For access to the recording of the Workshop, please contact us on 1300 664 587 or at CEO@Professions.org.au.

ACoP welcomes Return to Fact-Based Policy-Making

The Australian Council of Professions welcomes the US administration’s return to making policies based on science and evidence-based facts. The commitments made by US President Joe Biden in his inauguration speech raise substantial hope that the United States will now be able to more effectively counter and mitigate the serious health and environmental challenges it has faced in recent times.

In his speech from the Capitol, newly inaugurated President Joe Biden committed to “the common objects that define Americans… Opportunity, Security, Liberty, Dignity, Respect, Honor and, yes, the Truth.” He further stated “And each of us has a duty and responsibility – especially as leaders – to defend the truth and to defeat the lies.

Keen to start the new approach without delay, President Biden then signed 17 executive orders, including making mask-wearing compulsory in areas of federal jurisdiction, re-joining the Paris Climate Accord and bringing the US back into the World Health Organizsation (WHO) while appointing distinguished expert Dr Fauci as head of the US delegation. Biden also rolled back many of the recent actions that disregarded science, the environment and public health experts.

I am impressed that newly-inaugurated President Biden wasted no time in actioning a substantial number of decisions based on the advice of the team of scientists and professionals that he has assembled since his election in November 2020. The COVID-19 pandemic and climate change emergencies require urgent fact-based actions.” said ACoP President Klaus Veil. “This sounds like a clear wake-up-call for politicians and the public to again listen to and take the advice of experts. What a great inspiration for our Year of the Professions, Professionals and Professionalism!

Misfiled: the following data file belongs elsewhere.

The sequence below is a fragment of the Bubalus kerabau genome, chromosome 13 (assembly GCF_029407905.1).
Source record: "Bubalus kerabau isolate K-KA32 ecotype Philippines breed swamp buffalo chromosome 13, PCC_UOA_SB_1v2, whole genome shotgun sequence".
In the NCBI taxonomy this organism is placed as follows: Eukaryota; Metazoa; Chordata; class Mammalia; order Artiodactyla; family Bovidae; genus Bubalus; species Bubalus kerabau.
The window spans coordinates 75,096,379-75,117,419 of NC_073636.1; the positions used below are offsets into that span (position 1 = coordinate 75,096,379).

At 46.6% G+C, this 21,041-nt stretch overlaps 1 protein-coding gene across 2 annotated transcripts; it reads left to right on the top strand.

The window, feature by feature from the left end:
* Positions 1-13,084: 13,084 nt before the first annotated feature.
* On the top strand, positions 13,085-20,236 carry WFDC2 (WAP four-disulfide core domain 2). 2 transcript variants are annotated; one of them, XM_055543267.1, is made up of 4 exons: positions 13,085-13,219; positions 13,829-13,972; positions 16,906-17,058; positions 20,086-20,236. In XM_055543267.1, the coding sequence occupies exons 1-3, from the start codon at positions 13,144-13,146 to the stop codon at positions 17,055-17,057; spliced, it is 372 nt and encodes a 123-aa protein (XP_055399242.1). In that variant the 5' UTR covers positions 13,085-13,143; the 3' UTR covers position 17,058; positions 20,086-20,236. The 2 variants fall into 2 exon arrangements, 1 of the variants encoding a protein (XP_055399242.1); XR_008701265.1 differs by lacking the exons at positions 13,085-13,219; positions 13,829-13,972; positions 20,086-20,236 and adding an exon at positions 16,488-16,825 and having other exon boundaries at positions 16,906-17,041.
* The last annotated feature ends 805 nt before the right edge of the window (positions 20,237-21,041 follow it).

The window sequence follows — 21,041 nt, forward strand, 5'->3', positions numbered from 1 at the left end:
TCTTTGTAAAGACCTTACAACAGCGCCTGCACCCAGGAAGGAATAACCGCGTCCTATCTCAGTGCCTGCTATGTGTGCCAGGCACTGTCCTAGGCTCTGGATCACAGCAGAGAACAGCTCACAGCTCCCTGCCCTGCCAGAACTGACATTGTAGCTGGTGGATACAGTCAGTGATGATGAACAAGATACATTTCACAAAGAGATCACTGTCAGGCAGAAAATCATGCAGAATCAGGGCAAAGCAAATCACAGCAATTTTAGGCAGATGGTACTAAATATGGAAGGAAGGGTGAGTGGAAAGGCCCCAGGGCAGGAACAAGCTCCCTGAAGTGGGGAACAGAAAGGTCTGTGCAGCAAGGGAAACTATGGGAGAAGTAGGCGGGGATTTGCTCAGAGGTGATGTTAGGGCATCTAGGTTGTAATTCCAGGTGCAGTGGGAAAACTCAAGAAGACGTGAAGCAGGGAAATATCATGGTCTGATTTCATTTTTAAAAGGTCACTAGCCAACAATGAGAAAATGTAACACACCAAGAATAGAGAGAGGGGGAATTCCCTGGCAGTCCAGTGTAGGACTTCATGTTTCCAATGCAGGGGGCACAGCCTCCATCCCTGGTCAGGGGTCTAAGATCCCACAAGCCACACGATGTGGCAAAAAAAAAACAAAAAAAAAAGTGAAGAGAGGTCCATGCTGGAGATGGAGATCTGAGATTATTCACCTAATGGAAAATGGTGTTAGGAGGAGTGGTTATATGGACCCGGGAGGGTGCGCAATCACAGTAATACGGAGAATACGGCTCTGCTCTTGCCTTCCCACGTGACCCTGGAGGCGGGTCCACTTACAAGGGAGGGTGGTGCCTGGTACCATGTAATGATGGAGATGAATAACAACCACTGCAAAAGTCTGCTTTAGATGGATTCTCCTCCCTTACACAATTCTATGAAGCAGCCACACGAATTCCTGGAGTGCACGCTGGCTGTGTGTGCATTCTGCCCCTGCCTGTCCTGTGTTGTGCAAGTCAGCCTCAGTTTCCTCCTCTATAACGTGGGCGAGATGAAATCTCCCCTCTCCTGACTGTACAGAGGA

President Biden also clearly stated during the remote swearing-in of over 1000 of his staff: “If you’re ever working with me and I hear you treat another colleague with disrespect, talk down to someone, I promise I will fire you on the spot. On the spot! Everybody is entitled to be treated with decency.” He also issued orders ensuring that Americans are again protected from discrimination on the basis of gender identity and/or sexual orientation. ACoP Vice-President and professionalism advocate Julie Strous observed that this sets a refreshing tone for the culture of the Biden administration. “With the demonstrated commitment to science – and evidence-based policies, this again creates an environment where truth and facts determine strategies and their implementations, not political convenience, racism and misogyny” Dr Strous said.

For more information on the Year of the Professions, Professionals and Professionalism, please contact us on 1300 664 587 or CEO@Professions.org.au!

2021 – Professions, Professionals and Professionalism

2020 saw unprecedented challenges for Australians and their institutions. Faced with an unknown virus pandemic, the public and governments trusted the Chief Medical/Health Officers as professionals providing science-based, ethical and responsible thought-leadership and advice to survive this threat to lives and livelihoods.

We are celebrating our 50-year anniversary by declaring 2021 as the “Year of the Professions, Professionals and Professionalism“.  We will use our anniversary to engage with the broader community and public to advocate for the purpose and value of the professions, professionals and professionalism.
With our member organisations we will plan, coordinate and convene events large and small throughout 2021 that will exemplify the value of the professions, their professionals and professionalism.  We will also be working with exemplars of various professions to champion the importance of individuals and governments following the evidence-based advice of professionals in difficult times which includes leveraging the profile that the Chief Medical/Health Officers have gained over the last 10 months in the public eye as trusted advisers and leaders in the pandemic.

Activities have included:

For more information on the Year of the Professions, Professionals and Professionalism, please contact us on 1300 664 587 or CEO@Professions.org.au!